"[T]eachers… determine whether or not the population will progress intellectually or remain stationary."

essays

pedagogy

Lauren Kay


kayI was born somewhere in Los Angeles in February of 1990. Since that day I have worked hard to remain creative and honest in all of my ventures. Eventually I would like to become a D.V.M. and own my own home. While I enjoy creative writing, I do not do it very often. My life and my autobiography are best described as works in progress.



My Evolution As a Critical Thinker

Most people subscribe only to instant gratification, and do not possess the persistence required to be a critical thinker: “to see things the way they are.”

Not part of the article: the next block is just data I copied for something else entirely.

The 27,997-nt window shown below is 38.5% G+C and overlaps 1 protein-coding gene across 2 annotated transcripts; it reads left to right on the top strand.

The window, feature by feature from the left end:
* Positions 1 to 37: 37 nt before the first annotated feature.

From my studies, I have found many definitions applied to critical thinking and even more attributes assigned to a critical thinker. As best as I can tell, a critical thinker is a person who uses knowledge accumulated from past experiences and education to make informed judgments before making important decisions or developing beliefs. Although this definition describes the most basic traits of a critical thinker, many people may fall short of being critical thinkers if they lack the conviction and do not exercise the necessary diligence to ask questions consistently. The questions to ask are not simple and have a greater purpose than gathering initial information; rather they are posed after a person feels that he or she has come to a solid conclusion concerning whatever is being studied. The questions critical thinkers ask themselves after a conclusion is made are meant to serve as a “checks and balances” system. What many people either fail to realize or choose to ignore is that the amount of knowledge and information available is not finite, and therefore no conclusion should ever be final or absolute. As the information at our fingertips grows and is augmented, a true critical thinker must take this new material into account and apply it to his or her previous conclusion. For every piece of new evidence the conclusion is reexamined, and if the conclusion can stand up to this new information, it may remain unchanged; if not, it must be adjusted to parallel the new evidence. As I previously stated, there is no limit to the intellectual discoveries being made and the infinite amount of knowledge that gradually becomes available; therefore, a critical thinker’s work is never done. Applying your life to a study that is never ending is a daunting undertaking and requires bravery. In J.D. Salinger’s short story “Teddy,” the title character says: "Most people don't want to see things the way they are.” Most people subscribe only to instant gratification, and do not possess the persistence required to be a critical thinker: “to see things the way they are.”